The Search for Extraterrestrial Intelligence (“SETI”) is based on a noble concept with sound premises and the late Carl Sagan championed its cause quite effectively. I see SETI’s fundamental outlook as something like this: “With all that space out there, there must be others capable of at least broadcasting in frequencies we can detect.”
Imaginations can run wild with that assertion alone, and giddy anticipation of true communication quickly follows (at least for all us nerds that grew up in the shadow of The Day the Earth Stood Still and other timeless SF classics). But the more likely benefit of searching is a little more practical: We might learn something of value.
But how likely is that?
We haven’t a clue. It depends entirely on what we don’t know. Are we nearing a peak? Have we finally found most of the categories and principles that generally apply to the universe? Or are we just a step or two out of the stone age completely blind to the simplest of fundamental truths?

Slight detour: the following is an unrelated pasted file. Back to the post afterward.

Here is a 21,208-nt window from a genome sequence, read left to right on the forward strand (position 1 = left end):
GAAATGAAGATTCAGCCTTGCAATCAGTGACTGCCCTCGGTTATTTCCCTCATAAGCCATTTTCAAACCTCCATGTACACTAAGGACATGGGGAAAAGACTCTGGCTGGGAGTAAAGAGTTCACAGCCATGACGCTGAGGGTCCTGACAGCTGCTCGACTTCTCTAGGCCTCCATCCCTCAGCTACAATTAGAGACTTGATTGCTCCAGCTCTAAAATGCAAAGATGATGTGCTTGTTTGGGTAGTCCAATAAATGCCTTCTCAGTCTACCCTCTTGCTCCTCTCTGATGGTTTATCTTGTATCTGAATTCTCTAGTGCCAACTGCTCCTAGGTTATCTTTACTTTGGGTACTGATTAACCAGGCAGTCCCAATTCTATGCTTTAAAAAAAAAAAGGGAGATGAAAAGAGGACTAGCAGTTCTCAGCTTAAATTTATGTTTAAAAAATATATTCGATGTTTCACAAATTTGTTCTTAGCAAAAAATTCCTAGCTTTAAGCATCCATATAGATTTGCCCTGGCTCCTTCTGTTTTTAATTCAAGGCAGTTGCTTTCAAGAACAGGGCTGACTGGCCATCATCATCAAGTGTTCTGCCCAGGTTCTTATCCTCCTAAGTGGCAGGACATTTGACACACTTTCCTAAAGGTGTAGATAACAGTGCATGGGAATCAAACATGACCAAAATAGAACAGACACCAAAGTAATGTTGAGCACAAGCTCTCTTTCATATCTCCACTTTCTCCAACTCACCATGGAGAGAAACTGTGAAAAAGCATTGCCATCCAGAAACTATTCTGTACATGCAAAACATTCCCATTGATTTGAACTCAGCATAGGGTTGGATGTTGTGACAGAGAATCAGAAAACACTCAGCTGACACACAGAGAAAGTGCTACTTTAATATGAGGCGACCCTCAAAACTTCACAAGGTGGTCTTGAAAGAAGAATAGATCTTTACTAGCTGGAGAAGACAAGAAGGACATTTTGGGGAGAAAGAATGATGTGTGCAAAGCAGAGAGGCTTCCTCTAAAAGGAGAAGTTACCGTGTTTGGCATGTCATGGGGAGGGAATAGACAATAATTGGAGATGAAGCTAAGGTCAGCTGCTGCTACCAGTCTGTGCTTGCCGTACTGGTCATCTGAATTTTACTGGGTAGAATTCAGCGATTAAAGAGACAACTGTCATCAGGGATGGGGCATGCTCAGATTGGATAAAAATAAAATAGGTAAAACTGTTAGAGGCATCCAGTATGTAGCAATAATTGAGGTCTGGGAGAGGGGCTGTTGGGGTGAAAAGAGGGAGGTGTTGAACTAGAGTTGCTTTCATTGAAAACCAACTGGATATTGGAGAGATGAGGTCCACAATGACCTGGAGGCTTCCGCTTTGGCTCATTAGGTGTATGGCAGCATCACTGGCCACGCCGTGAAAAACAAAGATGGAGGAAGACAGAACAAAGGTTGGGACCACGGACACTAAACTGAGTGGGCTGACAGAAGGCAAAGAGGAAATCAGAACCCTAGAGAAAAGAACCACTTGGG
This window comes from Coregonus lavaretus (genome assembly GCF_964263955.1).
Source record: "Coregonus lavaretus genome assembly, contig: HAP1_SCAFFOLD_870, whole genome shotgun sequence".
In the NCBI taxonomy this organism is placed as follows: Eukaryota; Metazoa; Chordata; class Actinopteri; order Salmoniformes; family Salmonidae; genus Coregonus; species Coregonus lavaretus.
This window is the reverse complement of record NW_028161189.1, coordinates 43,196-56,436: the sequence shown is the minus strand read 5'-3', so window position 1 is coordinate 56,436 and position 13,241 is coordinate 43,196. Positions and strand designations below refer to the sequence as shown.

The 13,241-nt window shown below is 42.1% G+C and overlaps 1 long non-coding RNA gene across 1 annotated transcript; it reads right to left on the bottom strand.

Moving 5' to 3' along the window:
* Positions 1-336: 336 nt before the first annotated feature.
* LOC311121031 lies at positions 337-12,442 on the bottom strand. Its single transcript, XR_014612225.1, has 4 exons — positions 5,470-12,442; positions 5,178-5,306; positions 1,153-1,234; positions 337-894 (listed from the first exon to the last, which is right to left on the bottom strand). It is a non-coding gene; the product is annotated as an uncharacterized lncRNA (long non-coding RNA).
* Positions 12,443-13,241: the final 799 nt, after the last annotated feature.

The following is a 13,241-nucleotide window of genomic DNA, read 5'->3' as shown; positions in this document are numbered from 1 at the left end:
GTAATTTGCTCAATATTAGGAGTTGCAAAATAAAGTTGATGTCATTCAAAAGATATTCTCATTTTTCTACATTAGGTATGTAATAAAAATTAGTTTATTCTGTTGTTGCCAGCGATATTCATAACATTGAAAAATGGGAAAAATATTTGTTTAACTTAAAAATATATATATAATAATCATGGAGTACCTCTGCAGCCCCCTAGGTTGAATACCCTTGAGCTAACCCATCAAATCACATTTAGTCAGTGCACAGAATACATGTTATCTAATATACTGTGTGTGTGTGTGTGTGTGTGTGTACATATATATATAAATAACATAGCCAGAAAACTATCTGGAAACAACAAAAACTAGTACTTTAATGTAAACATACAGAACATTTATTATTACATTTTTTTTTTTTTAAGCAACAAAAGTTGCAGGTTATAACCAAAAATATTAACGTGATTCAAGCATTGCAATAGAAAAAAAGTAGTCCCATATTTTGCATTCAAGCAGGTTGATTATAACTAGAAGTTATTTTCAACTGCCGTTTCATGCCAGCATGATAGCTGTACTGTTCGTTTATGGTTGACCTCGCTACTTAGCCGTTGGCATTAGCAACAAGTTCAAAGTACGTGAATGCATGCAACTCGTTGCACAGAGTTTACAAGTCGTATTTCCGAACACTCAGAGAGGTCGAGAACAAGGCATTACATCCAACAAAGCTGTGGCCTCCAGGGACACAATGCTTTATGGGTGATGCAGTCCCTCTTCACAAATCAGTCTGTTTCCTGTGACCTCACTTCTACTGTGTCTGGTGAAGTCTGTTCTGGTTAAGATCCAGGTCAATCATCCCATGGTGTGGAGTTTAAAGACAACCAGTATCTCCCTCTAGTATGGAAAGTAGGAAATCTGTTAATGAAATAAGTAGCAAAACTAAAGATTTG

Generally, even the humblest among us think we know, in this age of science and its advances, at least a lot (if not an awful lot). And as to the stuff we don’t know, we’ve got a good idea already of what that might be, too. That tends to evoke a pie-chart view something like this:
But upon even the slightest reflection, haven’t we felt that way during every step of our completely-misguided infancy? While we don’t know what we don’t know, it seems far more likely that the real pie chart is something more akin to:
That’s not so bad. In fact, it’s downright envigorating to imagine the reach and breadth of what we might still learn, and it strongly suggests that we should be listening, through programs like SETI, with all our hearts. If humanity is still in its technological infancy, the probability is high that anything we detect will originate from something more advanced. It might be hard to recognize. It could be tough to understand. But there’s gold in them hills and the sky is not the limit.
So we listen.
For more information about SETI, visit the SETI Institute. Or view either or both of the following videos, the first being Part 5 of Carl Sagan’s Series, and the second being a 45-minute program about SETI.